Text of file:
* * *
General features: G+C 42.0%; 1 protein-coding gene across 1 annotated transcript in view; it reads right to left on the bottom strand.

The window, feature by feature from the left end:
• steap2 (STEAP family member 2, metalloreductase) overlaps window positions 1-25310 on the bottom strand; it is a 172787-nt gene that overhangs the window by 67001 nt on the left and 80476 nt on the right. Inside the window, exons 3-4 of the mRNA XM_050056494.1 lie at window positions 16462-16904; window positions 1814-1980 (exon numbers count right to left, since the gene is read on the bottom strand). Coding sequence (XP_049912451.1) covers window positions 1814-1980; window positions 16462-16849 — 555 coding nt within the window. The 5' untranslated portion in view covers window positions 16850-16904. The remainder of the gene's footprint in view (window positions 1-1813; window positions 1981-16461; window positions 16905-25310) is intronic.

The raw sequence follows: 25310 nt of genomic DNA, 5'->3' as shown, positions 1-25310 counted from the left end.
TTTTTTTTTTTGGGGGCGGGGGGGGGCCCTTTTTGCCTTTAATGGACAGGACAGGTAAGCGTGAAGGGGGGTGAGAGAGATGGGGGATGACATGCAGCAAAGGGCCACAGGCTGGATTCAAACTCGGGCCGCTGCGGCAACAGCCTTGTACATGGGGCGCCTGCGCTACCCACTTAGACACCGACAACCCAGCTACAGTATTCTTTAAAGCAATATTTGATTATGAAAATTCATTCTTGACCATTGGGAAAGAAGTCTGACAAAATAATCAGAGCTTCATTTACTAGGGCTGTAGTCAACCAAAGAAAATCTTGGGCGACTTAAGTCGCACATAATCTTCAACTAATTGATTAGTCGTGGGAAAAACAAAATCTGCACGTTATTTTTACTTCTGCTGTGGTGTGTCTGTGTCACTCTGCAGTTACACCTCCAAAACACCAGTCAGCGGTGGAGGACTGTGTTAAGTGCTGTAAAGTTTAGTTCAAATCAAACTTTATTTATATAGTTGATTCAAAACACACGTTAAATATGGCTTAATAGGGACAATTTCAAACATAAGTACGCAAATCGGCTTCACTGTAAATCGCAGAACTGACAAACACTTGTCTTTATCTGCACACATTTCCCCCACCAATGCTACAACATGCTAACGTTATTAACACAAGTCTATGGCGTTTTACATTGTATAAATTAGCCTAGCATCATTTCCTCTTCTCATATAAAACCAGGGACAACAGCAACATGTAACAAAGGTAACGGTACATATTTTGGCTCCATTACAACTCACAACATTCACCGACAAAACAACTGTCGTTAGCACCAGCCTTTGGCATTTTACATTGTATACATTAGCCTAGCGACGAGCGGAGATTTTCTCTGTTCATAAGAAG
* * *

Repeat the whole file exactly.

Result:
General features: G+C 42.0%; 1 protein-coding gene across 1 annotated transcript in view; it reads right to left on the bottom strand.

The window, feature by feature from the left end:
• steap2 (STEAP family member 2, metalloreductase) overlaps window positions 1-25310 on the bottom strand; it is a 172787-nt gene that overhangs the window by 67001 nt on the left and 80476 nt on the right. Inside the window, exons 3-4 of the mRNA XM_050056494.1 lie at window positions 16462-16904; window positions 1814-1980 (exon numbers count right to left, since the gene is read on the bottom strand). Coding sequence (XP_049912451.1) covers window positions 1814-1980; window positions 16462-16849 — 555 coding nt within the window. The 5' untranslated portion in view covers window positions 16850-16904. The remainder of the gene's footprint in view (window positions 1-1813; window positions 1981-16461; window positions 16905-25310) is intronic.

The raw sequence follows: 25310 nt of genomic DNA, 5'->3' as shown, positions 1-25310 counted from the left end.
TTTTTTTTTTTGGGGGCGGGGGGGGGCCCTTTTTGCCTTTAATGGACAGGACAGGTAAGCGTGAAGGGGGGTGAGAGAGATGGGGGATGACATGCAGCAAAGGGCCACAGGCTGGATTCAAACTCGGGCCGCTGCGGCAACAGCCTTGTACATGGGGCGCCTGCGCTACCCACTTAGACACCGACAACCCAGCTACAGTATTCTTTAAAGCAATATTTGATTATGAAAATTCATTCTTGACCATTGGGAAAGAAGTCTGACAAAATAATCAGAGCTTCATTTACTAGGGCTGTAGTCAACCAAAGAAAATCTTGGGCGACTTAAGTCGCACATAATCTTCAACTAATTGATTAGTCGTGGGAAAAACAAAATCTGCACGTTATTTTTACTTCTGCTGTGGTGTGTCTGTGTCACTCTGCAGTTACACCTCCAAAACACCAGTCAGCGGTGGAGGACTGTGTTAAGTGCTGTAAAGTTTAGTTCAAATCAAACTTTATTTATATAGTTGATTCAAAACACACGTTAAATATGGCTTAATAGGGACAATTTCAAACATAAGTACGCAAATCGGCTTCACTGTAAATCGCAGAACTGACAAACACTTGTCTTTATCTGCACACATTTCCCCCACCAATGCTACAACATGCTAACGTTATTAACACAAGTCTATGGCGTTTTACATTGTATAAATTAGCCTAGCATCATTTCCTCTTCTCATATAAAACCAGGGACAACAGCAACATGTAACAAAGGTAACGGTACATATTTTGGCTCCATTACAACTCACAACATTCACCGACAAAACAACTGTCGTTAGCACCAGCCTTTGGCATTTTACATTGTATACATTAGCCTAGCGACGAGCGGAGATTTTCTCTGTTCATAAGAAG